View From City Road: Support for an old-fashioned view

Click to follow
Many of us have long held the view that personnel management, or human resource management as companies sometimes insist on calling it, is a uniquely irrelevant executive function fulfilling no obvious purpose other than to stifle initiative, flair and creativity.

This, however, has become a deeply unfashionable view. In the kinder, gentler 1990s it is usually taken as axiomatic that successful and socially responsible companies should make every effort to cosset their employees.

They are urged to create powerful personnel departments and committees where workers and managers can discuss issues of mutual interest.

Research by the London School of Economics for the Employment Policy Institute has at last come to the rescue of those of us with a more old- fashioned leaning in these matters.

Personnel management, it appears, is largely ineffective in improving employee morale and company performance. Worse, sometimes it is positively counter-productive. The study exposes most varieties of 'human resource management' as a complete waste of time promoted by soi-disant gurus and self-serving consultants with an eye for a quick buck.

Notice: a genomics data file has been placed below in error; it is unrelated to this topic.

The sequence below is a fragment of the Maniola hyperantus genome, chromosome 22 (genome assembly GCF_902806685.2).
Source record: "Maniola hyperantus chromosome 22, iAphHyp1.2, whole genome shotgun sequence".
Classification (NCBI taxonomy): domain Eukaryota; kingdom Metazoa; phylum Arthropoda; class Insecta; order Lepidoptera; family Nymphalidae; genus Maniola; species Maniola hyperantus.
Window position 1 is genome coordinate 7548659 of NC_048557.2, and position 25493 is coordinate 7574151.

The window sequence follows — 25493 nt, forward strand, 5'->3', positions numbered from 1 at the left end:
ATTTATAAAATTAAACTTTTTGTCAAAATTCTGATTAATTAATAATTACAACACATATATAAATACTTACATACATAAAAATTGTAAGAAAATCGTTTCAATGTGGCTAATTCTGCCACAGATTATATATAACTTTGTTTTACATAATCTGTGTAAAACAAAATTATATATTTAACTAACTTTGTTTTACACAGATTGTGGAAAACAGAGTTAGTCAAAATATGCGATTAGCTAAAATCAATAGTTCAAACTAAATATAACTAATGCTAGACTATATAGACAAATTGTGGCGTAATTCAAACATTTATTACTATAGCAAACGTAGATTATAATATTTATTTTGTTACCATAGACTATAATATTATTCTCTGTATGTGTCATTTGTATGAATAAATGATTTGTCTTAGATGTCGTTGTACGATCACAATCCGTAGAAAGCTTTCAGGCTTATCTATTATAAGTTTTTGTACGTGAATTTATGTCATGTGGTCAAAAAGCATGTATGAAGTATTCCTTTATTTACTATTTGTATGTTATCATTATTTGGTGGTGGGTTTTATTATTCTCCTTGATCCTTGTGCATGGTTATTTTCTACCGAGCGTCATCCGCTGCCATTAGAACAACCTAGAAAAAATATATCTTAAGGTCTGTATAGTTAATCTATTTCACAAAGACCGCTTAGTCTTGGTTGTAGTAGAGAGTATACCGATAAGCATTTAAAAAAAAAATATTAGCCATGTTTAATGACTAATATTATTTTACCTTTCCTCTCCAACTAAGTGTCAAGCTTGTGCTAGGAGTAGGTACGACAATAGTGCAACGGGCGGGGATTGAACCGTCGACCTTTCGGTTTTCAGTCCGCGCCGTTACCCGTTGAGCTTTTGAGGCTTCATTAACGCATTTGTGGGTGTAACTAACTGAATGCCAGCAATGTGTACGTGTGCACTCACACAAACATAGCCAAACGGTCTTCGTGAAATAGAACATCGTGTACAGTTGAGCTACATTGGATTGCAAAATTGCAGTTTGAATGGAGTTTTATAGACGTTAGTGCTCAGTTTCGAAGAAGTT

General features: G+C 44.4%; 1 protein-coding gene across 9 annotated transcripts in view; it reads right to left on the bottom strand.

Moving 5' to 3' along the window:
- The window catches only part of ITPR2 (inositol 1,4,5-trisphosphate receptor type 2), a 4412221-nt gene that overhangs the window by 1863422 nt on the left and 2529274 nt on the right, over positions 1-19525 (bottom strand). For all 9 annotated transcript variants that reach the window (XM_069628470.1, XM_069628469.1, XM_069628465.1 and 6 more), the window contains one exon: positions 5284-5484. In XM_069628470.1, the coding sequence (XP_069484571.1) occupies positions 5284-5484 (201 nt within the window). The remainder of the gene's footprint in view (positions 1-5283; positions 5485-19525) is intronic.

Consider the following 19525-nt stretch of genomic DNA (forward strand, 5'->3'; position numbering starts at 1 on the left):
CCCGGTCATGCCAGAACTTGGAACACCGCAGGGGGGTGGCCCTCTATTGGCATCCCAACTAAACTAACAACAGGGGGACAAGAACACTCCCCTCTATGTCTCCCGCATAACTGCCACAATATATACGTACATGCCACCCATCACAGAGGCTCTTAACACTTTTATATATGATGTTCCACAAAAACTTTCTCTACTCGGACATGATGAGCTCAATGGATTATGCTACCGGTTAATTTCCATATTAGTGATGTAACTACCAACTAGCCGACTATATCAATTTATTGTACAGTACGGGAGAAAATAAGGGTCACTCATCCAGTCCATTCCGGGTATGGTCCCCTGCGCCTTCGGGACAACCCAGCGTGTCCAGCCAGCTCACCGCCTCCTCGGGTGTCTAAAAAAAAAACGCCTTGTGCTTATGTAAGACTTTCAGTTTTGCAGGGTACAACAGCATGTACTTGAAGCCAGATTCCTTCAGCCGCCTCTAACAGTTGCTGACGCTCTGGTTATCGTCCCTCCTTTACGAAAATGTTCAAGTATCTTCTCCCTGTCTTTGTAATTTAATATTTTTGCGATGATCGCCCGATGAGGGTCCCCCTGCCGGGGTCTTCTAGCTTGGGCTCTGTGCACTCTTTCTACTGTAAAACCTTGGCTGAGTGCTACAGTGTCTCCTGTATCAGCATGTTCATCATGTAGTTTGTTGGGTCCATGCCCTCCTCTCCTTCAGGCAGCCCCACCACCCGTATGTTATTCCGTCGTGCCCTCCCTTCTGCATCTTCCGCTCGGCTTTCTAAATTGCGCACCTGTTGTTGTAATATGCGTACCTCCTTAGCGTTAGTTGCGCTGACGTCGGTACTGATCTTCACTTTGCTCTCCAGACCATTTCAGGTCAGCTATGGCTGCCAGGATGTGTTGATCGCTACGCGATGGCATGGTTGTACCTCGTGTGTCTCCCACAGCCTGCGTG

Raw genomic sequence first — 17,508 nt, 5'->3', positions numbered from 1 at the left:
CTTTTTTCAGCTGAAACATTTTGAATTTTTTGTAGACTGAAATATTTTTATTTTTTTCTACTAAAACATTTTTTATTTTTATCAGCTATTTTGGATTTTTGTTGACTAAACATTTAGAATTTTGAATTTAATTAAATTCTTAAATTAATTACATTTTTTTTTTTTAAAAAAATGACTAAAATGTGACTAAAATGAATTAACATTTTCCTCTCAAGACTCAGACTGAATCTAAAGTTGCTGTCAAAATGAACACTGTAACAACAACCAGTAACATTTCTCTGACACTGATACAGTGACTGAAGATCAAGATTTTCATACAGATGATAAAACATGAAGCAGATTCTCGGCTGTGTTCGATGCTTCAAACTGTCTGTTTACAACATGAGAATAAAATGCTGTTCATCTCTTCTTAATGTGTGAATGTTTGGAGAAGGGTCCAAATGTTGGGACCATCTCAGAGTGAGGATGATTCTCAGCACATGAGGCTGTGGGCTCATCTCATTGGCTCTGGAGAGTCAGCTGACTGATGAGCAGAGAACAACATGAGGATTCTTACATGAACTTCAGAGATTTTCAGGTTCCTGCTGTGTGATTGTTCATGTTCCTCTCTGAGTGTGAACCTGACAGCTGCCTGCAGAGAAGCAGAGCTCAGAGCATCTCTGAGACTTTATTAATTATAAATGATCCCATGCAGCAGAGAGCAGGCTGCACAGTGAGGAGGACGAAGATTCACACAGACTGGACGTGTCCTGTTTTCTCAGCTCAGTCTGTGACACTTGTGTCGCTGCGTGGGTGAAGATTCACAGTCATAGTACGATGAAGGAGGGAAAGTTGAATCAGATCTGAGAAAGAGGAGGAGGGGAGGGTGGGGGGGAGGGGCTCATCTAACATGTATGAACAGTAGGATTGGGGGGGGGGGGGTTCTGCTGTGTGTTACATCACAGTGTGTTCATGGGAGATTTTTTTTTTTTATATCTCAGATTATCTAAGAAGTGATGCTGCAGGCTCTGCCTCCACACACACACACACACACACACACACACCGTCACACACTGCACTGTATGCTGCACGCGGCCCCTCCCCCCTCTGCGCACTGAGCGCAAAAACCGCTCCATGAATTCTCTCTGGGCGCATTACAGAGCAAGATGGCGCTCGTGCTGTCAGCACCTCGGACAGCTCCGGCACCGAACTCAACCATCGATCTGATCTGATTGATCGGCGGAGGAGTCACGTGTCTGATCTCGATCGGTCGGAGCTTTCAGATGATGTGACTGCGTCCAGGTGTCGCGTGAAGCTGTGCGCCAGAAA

Companies that employ personnel specialists or have specific personnel managers have worse employee relations and lower productivity than those that do not, according to the analysis of 2,000 British workplaces. Companies with personnel specialists also create fewer jobs and lose existing employees more frequently.

Human resource management, moreover, makes little or no contribution to good industrial relations, although measures like employee involvement, performance-related pay and the promotion of 'organisational flexibility' do boost productivity.

Personnel directors may argue that they are associated with poor industrial relations and weak company performance precisely because those are the situations in which they are most needed. Nice try, but the LSE study found no evidence for this.

Furthermore, the research cannot be dismissed as flaky nonsense. It is based on the authoritative Workforce Industrial Relations Survey, the biggest such survey in the world.

Astonishingly, all the respondents were themselves personnel managers, so they can hardly complain about misrepresentation. So, if your company has poor morale or low productivity, kick the personnel director off the board and shut down his department. It should do wonders.

Comments